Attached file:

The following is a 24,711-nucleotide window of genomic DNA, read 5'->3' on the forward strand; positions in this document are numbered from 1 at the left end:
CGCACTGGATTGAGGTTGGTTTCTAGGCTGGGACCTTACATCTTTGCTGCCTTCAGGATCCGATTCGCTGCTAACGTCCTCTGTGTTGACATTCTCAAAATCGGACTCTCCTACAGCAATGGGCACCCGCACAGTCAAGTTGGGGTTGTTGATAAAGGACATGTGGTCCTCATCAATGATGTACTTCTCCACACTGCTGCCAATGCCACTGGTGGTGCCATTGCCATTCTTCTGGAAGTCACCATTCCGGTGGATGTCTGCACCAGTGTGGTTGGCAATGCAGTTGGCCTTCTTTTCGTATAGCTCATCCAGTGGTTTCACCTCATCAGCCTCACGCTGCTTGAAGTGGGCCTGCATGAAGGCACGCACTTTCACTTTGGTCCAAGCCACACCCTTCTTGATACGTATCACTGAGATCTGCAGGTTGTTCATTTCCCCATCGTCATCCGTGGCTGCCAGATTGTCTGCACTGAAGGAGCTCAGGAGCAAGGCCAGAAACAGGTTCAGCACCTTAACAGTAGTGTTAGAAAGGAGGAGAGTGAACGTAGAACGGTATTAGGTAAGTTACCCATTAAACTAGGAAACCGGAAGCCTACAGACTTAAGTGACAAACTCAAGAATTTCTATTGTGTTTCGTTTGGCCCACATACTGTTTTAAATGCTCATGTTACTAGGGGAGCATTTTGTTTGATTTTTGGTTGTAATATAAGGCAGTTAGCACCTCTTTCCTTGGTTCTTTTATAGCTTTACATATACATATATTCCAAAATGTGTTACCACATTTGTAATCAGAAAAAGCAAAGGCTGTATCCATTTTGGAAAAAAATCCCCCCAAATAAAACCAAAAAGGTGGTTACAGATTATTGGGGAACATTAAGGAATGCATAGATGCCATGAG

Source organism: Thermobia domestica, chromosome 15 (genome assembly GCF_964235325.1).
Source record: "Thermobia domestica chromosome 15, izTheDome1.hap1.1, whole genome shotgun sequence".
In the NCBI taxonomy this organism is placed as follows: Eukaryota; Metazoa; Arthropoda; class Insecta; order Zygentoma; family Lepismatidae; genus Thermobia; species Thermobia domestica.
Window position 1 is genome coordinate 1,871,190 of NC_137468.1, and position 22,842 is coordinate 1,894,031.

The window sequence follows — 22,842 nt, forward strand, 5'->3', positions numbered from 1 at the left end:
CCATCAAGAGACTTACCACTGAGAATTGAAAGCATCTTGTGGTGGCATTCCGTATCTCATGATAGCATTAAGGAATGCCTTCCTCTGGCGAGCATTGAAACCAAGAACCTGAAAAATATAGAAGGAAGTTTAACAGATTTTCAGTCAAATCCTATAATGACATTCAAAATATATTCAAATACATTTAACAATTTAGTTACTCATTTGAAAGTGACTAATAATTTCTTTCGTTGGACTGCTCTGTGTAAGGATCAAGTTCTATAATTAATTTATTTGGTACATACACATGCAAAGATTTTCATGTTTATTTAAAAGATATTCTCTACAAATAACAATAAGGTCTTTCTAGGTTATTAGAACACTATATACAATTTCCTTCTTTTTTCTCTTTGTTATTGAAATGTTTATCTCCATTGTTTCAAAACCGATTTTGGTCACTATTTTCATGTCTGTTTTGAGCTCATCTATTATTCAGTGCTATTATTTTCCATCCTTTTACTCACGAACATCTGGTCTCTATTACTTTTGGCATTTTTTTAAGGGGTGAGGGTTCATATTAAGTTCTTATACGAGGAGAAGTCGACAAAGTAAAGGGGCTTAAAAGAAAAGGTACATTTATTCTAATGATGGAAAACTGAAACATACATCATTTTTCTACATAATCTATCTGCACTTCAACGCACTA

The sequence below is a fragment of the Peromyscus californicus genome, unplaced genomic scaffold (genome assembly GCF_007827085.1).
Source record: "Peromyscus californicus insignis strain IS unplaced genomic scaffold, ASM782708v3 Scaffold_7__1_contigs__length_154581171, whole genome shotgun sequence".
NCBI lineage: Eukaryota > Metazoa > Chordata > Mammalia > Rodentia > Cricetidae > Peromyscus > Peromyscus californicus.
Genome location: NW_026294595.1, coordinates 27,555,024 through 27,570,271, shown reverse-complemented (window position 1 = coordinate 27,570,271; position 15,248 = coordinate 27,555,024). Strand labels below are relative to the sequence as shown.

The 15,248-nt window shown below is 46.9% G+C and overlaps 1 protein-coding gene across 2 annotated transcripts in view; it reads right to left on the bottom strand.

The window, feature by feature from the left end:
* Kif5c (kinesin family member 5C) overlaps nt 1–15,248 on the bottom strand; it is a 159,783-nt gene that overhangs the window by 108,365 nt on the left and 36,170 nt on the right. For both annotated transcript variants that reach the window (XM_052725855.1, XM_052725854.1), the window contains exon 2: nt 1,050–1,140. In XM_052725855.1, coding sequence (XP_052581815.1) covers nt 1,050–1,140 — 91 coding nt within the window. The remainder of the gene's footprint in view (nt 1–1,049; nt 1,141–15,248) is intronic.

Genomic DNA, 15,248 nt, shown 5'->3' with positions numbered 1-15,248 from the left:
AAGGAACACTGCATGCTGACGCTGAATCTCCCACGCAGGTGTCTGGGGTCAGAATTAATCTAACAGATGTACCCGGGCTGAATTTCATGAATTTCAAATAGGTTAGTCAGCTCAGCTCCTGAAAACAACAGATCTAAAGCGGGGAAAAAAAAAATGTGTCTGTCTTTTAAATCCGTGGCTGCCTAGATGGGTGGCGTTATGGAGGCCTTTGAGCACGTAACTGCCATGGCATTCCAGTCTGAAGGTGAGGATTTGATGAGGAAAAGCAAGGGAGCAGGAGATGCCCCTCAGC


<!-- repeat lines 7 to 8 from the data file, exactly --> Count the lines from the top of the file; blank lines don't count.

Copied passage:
The window sequence follows — 22,842 nt, forward strand, 5'->3', positions numbered from 1 at the left end:
CCATCAAGAGACTTACCACTGAGAATTGAAAGCATCTTGTGGTGGCATTCCGTATCTCATGATAGCATTAAGGAATGCCTTCCTCTGGCGAGCATTGAAACCAAGAACCTGAAAAATATAGAAGGAAGTTTAACAGATTTTCAGTCAAATCCTATAATGACATTCAAAATATATTCAAATACATTTAACAATTTAGTTACTCATTTGAAAGTGACTAATAATTTCTTTCGTTGGACTGCTCTGTGTAAGGATCAAGTTCTATAATTAATTTATTTGGTACATACACATGCAAAGATTTTCATGTTTATTTAAAAGATATTCTCTACAAATAACAATAAGGTCTTTCTAGGTTATTAGAACACTATATACAATTTCCTTCTTTTTTCTCTTTGTTATTGAAATGTTTATCTCCATTGTTTCAAAACCGATTTTGGTCACTATTTTCATGTCTGTTTTGAGCTCATCTATTATTCAGTGCTATTATTTTCCATCCTTTTACTCACGAACATCTGGTCTCTATTACTTTTGGCATTTTTTTAAGGGGTGAGGGTTCATATTAAGTTCTTATACGAGGAGAAGTCGACAAAGTAAAGGGGCTTAAAAGAAAAGGTACATTTATTCTAATGATGGAAAACTGAAACATACATCATTTTTCTACATAATCTATCTGCACTTCAACGCACTA